IPAF to highlight radio frequency risks at conference

IPAF Radio Frequency Leaflet Mockup - EN

Dangers of working at height near radio frequency (RF) antennas are the focus for the International Powered Access Federation at an upcoming conference.

IPAF representatives will be at the MATS Conference in Coventry on 27 September to promote new safety guidance created to educate workers on the risks of RF radiation and the signs and symptoms of exposure.

Organised by the Mast & Tower Safety Group, the conference promotes all aspects of safety and best practice when working at height and near broadcast and communications antennas.

IPAF’s Head of Safety & Technical Brian Parker said: “Antennas are often situated on masts, towers, rooftops, the sides of buildings and street furniture, and the height of installation generally prevents radiation exposure to members of the public. 

“However, powered-access platform users can easily enter RF fields and become at risk once they start to ascend. 

“This risk is increased by the fact that antennas are often hidden or disguised to blend into their surroundings, making identification difficult.

“High doses of RF radiation can be fatal, which is why it is so important to be aware of the risks and trained in how to stay safe.”

This month IPAF published a new training resource, ‘Radio Frequency (RF) risks to MEWP operators and platform occupants’. The leaflet was developed to accompany a ‘toolbox talk’ training resource focused on safety near radio antennas.

Toolbox talks are short, structured discussion sessions created by IPAF to help teams to explore risks and safety issues specific to their work sites. Sessions are designed to be held regularly to reinforce training and gain worker buy-in. 

Radio waves - found in a wide range of technology including microwave ovens, radar, medical equipment and telecommunications - present a health risk because they cause molecules to vibrate, which generates heat.

Symptoms of exposure include extensive sweating, increased heart rate, nausea and headaches, as well as burns and tissue breakdown in severe cases.

Anyone who works on or near rooftops, sides of buildings or other locations where antennas are located could be in danger of exposure.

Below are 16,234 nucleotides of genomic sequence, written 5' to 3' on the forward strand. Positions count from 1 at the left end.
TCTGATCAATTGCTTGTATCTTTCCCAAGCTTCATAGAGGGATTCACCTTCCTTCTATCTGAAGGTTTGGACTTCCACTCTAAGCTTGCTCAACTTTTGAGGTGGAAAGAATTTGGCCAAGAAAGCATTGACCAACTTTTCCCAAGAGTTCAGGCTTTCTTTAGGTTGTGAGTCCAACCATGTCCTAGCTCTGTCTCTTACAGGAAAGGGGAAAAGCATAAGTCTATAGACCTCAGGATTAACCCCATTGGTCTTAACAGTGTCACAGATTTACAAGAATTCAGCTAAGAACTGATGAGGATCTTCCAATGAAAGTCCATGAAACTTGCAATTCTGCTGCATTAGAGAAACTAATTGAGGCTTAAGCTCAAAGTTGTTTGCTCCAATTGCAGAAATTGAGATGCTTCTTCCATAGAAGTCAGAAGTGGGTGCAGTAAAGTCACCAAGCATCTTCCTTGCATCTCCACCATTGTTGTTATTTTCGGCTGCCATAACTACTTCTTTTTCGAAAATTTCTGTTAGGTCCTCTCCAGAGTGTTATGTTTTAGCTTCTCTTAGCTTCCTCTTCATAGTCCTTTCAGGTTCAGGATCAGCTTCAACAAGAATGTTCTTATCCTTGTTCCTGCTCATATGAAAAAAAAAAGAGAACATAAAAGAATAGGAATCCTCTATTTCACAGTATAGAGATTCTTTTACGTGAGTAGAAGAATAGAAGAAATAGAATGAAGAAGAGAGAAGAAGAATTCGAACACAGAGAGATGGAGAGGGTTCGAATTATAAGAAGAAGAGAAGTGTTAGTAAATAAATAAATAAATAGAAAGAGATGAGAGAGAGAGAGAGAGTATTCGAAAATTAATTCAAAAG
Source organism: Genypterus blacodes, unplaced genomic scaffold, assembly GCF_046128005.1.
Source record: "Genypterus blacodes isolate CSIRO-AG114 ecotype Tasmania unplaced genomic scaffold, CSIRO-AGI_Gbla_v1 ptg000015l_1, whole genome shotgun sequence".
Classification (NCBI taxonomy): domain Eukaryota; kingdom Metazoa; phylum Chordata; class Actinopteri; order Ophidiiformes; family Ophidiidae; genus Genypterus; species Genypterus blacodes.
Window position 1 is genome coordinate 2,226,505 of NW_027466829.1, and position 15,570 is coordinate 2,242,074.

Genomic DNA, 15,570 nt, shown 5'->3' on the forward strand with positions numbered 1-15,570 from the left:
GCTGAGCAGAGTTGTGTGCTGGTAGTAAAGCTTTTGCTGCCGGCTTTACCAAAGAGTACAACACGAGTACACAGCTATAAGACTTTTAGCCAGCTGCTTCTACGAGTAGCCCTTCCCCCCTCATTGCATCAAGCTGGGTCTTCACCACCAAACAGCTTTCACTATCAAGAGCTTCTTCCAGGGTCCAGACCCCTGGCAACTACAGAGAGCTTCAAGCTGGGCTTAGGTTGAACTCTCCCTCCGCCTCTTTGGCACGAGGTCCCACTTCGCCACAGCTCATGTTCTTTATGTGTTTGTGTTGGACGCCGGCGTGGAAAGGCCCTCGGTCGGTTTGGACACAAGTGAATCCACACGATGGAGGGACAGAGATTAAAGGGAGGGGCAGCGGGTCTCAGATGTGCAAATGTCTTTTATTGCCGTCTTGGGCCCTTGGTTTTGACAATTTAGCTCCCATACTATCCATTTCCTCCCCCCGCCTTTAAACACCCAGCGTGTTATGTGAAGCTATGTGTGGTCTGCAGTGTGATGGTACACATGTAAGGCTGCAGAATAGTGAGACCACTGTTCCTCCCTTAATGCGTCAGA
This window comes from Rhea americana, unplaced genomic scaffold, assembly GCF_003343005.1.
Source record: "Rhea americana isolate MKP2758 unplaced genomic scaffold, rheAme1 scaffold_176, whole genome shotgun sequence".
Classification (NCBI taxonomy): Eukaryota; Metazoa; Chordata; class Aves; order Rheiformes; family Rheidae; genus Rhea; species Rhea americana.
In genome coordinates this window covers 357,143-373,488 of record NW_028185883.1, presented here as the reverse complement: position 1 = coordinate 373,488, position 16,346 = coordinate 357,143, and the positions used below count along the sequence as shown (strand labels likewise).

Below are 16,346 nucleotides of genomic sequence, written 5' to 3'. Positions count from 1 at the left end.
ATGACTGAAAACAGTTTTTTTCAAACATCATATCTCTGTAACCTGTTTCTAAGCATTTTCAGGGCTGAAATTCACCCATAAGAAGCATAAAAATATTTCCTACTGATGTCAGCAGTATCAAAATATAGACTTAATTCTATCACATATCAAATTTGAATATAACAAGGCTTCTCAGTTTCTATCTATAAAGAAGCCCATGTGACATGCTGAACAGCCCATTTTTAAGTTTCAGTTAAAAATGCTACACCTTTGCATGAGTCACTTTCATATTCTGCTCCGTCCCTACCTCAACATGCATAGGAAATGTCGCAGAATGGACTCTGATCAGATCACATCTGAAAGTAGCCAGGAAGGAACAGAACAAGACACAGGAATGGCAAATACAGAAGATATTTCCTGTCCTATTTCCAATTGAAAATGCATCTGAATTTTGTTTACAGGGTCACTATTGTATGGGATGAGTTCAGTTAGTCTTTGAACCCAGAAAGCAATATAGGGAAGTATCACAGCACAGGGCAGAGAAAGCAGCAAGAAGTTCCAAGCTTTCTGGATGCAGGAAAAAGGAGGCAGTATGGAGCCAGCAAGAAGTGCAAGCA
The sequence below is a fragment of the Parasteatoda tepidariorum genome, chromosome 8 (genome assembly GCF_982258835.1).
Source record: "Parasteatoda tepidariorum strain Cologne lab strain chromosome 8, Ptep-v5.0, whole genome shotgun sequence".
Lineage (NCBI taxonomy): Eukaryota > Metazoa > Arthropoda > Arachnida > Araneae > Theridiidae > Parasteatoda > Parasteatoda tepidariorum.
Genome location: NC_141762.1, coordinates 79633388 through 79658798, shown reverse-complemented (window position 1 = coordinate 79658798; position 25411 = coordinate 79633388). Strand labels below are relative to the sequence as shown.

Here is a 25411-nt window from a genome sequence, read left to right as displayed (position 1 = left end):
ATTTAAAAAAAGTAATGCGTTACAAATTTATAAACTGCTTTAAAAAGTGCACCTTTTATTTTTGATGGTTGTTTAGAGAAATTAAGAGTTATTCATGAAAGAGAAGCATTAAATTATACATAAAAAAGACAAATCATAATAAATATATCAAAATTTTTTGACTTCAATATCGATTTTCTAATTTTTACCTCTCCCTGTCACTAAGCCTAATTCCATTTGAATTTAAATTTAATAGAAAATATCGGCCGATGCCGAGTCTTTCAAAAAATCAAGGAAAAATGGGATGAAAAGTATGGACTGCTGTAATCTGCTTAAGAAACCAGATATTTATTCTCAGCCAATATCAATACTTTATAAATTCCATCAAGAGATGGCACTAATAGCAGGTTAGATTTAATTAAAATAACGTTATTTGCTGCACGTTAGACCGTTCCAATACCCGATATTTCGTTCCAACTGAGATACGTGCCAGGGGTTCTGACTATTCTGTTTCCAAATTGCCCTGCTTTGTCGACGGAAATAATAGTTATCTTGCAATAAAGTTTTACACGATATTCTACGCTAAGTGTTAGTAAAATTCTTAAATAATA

Additional risks associated with working near antennas include electric shocks and interruptions to work platform electrical systems.

Attending the MATS Conference is an excellent opportunity for IPAF to spread the word about these new training resources and help to reduce injuries caused by exposure to radio waves.

The new training resource ‘Radio Frequency (RF) risks to MEWP operators and platform occupants’ is available in English on the IPAF website.

Further information is available in the Toolbox Talk on RF radiation, can be downloaded in English, French, German, Italian, Dutch, Spanish, Portuguese, Chinese and Korean on the IPAF website.

- The MATS Conference takes place on 27 September 2023, at the Coventry Building Society Arena.


Other news you might be interested in

  • The International Powered Access Federation (IPAF) is proud to announce the release of its highly anticipated Global Safety Report 2024. This year marks a significant milestone as the report transitions to a digital-only format, aligning with IPAF’s three-year strategic plan focused on digitisation and sustainability.

  • The International Powered Access Federation (IPAF) is delighted to announce that Rahul Seth, Managing Director of Sudhir Group of Companies, has been seconded to the IPAF board following the board meeting on June 27th. His secondment was agreed upon by the IPAF board members and will be put to vote by the members at the Annual General Meeting (AGM) in March 2025.

  • The first round of speakers have been announced for the inaugural Working at Height Conference & Awards, set for Nov. 19-20 in Nashville. Jointly organised by the International Powered Access Federation (IPAF) and Access, Lift & Handlers (ALH) magazine, the event will focus on the use of aerial work platforms to increase productivity and safety on jobsites.